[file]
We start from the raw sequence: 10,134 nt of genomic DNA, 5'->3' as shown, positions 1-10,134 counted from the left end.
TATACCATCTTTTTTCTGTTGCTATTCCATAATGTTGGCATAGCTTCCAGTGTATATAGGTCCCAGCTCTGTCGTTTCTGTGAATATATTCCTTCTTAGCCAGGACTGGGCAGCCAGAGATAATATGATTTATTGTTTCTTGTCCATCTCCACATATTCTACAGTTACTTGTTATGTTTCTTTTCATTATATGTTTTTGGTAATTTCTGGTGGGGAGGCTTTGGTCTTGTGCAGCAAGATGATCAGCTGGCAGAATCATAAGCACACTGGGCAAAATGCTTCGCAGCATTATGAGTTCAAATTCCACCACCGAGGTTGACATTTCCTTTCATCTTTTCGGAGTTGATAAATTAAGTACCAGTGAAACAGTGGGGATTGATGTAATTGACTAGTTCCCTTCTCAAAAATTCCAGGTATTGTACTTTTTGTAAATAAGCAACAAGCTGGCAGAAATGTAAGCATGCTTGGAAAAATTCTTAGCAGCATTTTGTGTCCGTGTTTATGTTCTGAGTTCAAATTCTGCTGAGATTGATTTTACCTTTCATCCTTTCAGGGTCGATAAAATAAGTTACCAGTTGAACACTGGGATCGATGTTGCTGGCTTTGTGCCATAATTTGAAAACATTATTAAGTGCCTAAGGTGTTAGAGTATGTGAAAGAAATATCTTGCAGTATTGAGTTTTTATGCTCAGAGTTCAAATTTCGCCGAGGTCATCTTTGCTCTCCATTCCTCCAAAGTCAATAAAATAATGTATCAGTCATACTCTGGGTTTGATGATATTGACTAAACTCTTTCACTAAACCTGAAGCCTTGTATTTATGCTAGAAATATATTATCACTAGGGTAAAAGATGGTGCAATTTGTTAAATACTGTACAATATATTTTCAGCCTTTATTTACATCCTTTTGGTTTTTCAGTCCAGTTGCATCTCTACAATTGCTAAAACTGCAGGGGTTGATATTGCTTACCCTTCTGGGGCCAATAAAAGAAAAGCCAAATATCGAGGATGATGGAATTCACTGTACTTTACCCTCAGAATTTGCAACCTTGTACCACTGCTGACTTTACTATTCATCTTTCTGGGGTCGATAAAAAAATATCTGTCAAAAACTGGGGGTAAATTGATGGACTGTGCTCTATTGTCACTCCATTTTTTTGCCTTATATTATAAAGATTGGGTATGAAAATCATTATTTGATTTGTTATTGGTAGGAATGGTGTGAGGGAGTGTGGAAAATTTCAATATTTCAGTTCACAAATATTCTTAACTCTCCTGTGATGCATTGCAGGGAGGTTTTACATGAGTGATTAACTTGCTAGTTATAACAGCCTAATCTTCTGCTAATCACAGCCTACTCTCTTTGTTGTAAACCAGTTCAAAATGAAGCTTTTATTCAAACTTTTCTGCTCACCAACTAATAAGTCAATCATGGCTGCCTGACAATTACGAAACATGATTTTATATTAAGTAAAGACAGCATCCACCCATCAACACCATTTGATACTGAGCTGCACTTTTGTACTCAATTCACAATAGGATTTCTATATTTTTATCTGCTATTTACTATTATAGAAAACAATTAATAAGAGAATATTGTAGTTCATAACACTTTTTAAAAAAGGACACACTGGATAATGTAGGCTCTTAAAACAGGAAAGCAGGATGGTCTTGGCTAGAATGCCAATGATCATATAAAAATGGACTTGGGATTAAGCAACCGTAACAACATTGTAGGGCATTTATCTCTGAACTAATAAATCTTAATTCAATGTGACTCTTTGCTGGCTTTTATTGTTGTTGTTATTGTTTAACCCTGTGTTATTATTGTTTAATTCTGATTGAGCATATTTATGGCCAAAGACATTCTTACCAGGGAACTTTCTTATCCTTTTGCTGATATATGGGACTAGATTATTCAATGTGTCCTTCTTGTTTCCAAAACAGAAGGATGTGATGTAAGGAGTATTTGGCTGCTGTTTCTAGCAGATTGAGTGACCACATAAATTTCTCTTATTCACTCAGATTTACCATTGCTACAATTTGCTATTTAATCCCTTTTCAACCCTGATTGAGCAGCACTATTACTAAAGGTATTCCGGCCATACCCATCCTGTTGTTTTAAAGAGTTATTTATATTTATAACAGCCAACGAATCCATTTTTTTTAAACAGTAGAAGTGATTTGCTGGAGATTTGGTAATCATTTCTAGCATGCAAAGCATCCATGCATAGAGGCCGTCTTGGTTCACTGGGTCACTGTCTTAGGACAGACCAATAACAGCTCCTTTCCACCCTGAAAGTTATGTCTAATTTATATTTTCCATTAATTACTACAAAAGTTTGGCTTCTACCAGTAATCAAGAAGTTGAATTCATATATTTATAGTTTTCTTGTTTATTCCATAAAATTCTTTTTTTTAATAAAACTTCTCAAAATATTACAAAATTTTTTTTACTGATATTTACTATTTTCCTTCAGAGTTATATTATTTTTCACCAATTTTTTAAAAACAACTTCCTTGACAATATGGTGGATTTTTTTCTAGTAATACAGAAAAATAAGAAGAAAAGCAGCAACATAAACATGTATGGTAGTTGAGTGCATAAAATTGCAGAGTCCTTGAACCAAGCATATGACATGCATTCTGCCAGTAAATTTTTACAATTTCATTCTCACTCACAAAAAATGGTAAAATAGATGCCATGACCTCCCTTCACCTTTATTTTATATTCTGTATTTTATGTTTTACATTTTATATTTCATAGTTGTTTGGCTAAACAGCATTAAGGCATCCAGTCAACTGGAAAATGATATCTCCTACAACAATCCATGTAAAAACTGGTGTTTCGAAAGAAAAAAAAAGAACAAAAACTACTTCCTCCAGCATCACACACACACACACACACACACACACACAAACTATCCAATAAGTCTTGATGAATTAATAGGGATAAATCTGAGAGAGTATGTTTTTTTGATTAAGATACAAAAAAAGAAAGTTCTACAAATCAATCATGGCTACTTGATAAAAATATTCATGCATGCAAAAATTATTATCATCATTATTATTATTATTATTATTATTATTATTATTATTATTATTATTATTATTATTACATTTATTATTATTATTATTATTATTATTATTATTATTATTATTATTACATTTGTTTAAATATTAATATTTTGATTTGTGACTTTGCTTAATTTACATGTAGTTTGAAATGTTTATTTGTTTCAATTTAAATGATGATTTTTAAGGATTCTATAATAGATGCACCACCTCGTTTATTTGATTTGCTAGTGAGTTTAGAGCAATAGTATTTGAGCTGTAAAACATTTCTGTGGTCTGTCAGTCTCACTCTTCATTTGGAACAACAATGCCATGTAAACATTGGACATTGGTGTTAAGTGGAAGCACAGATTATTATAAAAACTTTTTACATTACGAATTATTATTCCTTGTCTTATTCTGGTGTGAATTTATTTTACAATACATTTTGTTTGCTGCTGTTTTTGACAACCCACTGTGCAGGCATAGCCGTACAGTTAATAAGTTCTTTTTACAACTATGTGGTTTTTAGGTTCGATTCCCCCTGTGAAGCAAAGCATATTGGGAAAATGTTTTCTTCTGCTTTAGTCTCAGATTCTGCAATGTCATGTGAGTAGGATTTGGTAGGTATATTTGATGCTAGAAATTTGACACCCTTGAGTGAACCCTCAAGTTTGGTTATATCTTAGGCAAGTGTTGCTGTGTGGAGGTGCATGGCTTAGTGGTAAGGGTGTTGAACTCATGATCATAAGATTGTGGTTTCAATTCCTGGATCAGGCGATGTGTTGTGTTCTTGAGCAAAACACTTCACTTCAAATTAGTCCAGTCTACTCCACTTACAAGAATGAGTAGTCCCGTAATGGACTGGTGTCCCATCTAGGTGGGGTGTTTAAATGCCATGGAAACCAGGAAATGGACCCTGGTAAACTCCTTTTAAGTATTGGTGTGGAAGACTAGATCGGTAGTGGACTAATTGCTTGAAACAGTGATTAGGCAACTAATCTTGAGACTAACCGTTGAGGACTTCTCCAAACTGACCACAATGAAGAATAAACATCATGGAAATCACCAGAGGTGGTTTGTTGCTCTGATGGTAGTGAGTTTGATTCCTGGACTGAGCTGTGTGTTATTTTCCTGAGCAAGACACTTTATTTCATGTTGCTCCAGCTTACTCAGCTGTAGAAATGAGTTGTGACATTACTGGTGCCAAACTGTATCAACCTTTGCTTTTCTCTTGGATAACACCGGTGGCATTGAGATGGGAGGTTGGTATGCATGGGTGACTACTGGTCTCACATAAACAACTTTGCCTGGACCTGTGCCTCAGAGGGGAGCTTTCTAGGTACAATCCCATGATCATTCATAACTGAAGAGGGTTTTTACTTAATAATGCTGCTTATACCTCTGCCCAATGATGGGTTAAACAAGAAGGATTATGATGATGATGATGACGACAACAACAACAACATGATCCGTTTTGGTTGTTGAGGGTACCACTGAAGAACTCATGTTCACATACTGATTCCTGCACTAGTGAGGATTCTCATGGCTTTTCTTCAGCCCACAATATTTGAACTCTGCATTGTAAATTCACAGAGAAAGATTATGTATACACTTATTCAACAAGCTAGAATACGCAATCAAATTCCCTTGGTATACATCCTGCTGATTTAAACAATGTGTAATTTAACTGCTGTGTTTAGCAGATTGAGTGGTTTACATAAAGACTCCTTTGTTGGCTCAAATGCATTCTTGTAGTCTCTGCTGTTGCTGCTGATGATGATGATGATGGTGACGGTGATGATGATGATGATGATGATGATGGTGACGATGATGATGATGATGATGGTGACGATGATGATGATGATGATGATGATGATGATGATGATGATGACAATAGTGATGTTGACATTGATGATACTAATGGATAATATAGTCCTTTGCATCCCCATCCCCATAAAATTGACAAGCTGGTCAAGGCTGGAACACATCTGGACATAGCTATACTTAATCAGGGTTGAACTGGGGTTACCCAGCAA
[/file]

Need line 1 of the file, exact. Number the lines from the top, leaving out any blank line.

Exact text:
We start from the raw sequence: 10,134 nt of genomic DNA, 5'->3' as shown, positions 1-10,134 counted from the left end.